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Water scarcity is business’s next big challenge

By Dasia Moore
Published Last updated This article is more than 2 years old.

By 2050, some 5.7 billion people will lack access to clean, safe water. Global water demand is expected to increase by one third. As the world approaches this potential future, companies are more concerned than ever about water scarcity. Still, many of them lack concrete plans for addressing it.

Quartz’s latest presentation breaks down what a global water crisis would mean for business. We walk you through how industry has contributed to the problem of water scarcity—and how some corporations are planning to be part of the solution.

Water stress is distributed unevenly around the world. In the highest-risk parts of the globe, lack of water is already upending local life and livelihood. Water stress can also lead to geopolitical instability and disrupted supply chains. And yet when people—and businesses themselves—need water most, industry often exacerbates the problem. Industrial pollution and intensive water extraction can cost manufacturers’ neighbors their access to clean drinking water. Communities around the world have made clear that they will not accept this trade-off without a fight, and protests from India to Peru have successfully delayed or prevented industrial site openings.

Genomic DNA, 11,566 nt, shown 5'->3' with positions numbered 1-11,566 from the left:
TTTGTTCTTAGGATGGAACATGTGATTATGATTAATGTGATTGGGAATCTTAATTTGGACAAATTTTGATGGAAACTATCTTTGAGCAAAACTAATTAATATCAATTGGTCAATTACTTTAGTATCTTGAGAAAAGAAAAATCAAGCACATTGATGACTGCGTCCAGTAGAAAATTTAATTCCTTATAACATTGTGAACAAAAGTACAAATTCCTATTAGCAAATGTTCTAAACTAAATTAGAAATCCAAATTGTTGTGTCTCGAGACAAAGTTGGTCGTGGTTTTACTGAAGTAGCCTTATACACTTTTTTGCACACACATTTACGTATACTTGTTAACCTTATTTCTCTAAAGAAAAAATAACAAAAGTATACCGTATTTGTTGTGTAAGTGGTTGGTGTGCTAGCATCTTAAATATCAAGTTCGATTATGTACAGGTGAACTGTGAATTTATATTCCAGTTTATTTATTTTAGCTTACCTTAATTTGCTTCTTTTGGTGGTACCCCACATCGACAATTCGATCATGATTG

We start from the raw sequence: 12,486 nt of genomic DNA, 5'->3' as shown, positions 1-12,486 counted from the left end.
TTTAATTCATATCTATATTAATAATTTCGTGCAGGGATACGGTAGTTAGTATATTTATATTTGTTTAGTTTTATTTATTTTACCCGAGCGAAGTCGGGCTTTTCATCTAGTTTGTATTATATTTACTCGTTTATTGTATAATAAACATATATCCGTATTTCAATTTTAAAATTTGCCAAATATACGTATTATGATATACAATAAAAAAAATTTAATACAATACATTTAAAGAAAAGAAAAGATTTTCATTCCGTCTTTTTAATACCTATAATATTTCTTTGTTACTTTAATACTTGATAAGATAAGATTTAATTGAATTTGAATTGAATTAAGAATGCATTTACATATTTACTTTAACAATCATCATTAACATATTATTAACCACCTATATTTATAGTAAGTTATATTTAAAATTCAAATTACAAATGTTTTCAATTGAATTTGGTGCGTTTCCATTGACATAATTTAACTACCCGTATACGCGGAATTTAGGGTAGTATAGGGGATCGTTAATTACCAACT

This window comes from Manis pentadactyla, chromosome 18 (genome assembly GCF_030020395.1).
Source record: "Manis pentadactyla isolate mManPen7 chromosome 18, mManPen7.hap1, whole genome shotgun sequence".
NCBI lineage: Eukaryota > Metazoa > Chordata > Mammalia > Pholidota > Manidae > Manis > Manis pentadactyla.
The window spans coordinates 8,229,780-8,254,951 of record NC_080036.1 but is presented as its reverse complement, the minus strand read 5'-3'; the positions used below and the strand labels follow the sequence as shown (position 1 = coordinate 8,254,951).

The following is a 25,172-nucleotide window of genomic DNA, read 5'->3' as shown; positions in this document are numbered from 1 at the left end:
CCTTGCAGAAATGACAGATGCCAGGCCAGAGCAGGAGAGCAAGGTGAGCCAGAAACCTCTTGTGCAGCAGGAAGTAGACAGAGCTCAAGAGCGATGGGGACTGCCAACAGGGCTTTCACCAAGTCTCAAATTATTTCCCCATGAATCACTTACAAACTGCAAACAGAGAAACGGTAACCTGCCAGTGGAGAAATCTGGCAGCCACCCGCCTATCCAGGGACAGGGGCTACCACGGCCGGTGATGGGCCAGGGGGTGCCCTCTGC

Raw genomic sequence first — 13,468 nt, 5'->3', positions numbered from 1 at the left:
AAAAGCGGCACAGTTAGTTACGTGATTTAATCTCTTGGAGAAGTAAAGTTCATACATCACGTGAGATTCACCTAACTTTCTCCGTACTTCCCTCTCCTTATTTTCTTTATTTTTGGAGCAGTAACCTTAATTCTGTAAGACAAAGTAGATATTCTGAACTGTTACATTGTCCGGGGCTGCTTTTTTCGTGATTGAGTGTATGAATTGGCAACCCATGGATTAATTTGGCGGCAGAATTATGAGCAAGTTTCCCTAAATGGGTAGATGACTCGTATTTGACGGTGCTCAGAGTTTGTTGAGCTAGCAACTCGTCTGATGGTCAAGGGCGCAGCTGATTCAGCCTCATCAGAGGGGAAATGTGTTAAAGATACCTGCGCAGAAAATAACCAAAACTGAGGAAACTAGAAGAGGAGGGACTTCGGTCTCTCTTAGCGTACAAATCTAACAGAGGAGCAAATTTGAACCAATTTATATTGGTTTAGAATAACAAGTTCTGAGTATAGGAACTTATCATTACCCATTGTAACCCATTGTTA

Investors have started paying attention to the loop that corporations are caught in between their dependency on water and their role in driving shortages. Investors’ desire to understand water-related risks and push their portfolio to develop better water conservation plans is one aspect of a growing climate consciousness within finance.

Addressing water security is difficult, but potential solutions are out there. Improved efficiency in industrial water use, pricing that better reflects water’s value, and new infrastructure can all help. These solutions require all hands on deck, from corporations to NGOs and sustainability startups to federal and local governments. The nonprofit database GuideStar lists about 8,000 nonprofits worldwide dedicated to water security. For-profit corporations want to be part of the solution, too. An EcoLab-Greenbiz survey found that 88% of companies intend to take steps to curb water use in the next three years.

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